Vietnam is becoming a new outsourcing hub for foreign investors, attracting more giant software development corporations.Foreign investors and the Vietnamese government are trying to push up the economy, bringing in higher-tech and higher-margin businesses, and winning commerce away from better-establishing countries, a local newspaper reported on May 29.
According to the Wall Street Journal, six years ago, when British recruitment agency Harvey Nash PLC began scouting for an offshore hub for its news software-development business, Vietnam was not an obvious choice. The country still was in the business of trying to make shoes, bicycles and clothes cheaper than any body else, while countries such as India, the Philippines and South Africa already were latching onto the outsourcing phenomenon.
But, Vietnam became the top contender with mix of low wages, improving English-language skills and technical proficiency, when Harvey Nash’s inspection team returned from Hanoi to assess the options, the paper added. Today, Harvey Nash employs 1,500 people across Vietnam through its own business and its partnership with FPT Software Corp., a unit of Vietnam technology company FPT Corp., Wall Street Journal said.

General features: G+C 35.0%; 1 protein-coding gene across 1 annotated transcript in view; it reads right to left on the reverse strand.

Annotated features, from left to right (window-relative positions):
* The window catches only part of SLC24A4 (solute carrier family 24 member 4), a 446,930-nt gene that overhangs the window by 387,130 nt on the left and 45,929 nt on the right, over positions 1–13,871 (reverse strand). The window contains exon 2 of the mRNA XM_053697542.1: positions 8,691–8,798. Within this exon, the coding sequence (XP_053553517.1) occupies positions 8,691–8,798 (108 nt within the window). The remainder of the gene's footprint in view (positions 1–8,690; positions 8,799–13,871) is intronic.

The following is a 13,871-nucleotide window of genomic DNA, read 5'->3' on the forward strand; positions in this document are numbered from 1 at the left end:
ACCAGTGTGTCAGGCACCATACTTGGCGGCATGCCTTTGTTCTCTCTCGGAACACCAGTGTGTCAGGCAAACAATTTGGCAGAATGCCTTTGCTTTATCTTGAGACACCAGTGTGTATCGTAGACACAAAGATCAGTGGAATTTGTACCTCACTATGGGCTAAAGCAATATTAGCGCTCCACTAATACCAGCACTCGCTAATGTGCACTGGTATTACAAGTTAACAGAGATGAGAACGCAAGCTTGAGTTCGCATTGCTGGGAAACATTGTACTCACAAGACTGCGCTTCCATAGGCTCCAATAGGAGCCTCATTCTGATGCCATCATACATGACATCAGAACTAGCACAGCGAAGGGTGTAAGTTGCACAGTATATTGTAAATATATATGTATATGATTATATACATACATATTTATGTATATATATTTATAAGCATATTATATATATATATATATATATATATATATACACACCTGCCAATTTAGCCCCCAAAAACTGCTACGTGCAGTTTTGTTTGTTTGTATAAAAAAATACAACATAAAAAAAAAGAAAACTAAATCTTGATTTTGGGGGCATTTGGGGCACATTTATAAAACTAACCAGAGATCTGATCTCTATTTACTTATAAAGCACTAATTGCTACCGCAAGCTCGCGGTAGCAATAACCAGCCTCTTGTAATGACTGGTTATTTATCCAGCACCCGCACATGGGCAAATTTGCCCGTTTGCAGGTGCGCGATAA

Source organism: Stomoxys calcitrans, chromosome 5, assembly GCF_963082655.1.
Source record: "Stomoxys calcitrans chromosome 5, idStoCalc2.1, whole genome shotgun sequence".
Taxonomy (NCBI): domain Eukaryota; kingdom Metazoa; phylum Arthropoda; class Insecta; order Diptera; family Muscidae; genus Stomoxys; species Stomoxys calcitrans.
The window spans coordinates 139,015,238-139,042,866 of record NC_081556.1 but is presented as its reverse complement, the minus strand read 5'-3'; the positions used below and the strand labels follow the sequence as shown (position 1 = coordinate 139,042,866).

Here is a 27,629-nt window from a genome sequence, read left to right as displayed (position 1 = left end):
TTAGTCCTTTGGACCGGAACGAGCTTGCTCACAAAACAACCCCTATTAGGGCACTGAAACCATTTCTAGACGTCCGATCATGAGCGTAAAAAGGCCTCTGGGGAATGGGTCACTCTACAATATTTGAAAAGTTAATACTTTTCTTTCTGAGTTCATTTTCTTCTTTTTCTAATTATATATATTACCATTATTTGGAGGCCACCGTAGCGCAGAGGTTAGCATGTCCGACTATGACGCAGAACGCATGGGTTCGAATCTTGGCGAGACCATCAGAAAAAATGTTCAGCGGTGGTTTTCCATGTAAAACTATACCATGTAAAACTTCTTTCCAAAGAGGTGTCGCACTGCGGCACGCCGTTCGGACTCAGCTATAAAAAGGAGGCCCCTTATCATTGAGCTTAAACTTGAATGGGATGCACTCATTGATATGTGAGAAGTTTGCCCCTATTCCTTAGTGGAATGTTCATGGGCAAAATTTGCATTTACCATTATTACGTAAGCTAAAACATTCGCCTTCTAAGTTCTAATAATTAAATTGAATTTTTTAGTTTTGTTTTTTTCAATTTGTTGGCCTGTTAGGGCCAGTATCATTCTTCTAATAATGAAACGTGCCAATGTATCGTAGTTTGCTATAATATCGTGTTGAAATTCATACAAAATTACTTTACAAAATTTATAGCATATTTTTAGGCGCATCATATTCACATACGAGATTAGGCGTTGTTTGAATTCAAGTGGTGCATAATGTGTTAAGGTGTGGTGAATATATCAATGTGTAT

The paper cited Microsoft Corp. founder Bill Gates during his visit to Vietnam last year as saying there was no reason Vietnam couldn’t follow India into software development and other forms of outsourcing.
Besides, last year’s decision by Intel Corp. to build a 1 billion USD semiconductor factory near Ho Chi Minh City was a turning point of sorts for such efforts.
According to the paper, California consultancy NeoIT ranked Vietnam ‘s Ho Chi Minh City as the top non-Indian city in its 2006 review of the most competitive cities for outsourcing, based on the available labour pool and infrastructure. The only other non-Indian cities in the top 10 are Manila and Shanghai.
However, the paper said, Vietnam still is some way away from becoming one of the reigning outsourcing giants in Asia.
Moreover, the global outsourcing industry relies as much on the quality of telecommunications as on the talent pool, and in this respect Vietnam still is lacking.
But building up telecommunications is a quicker fix than building up a competent work force, and an increasing number of companies, the paper said.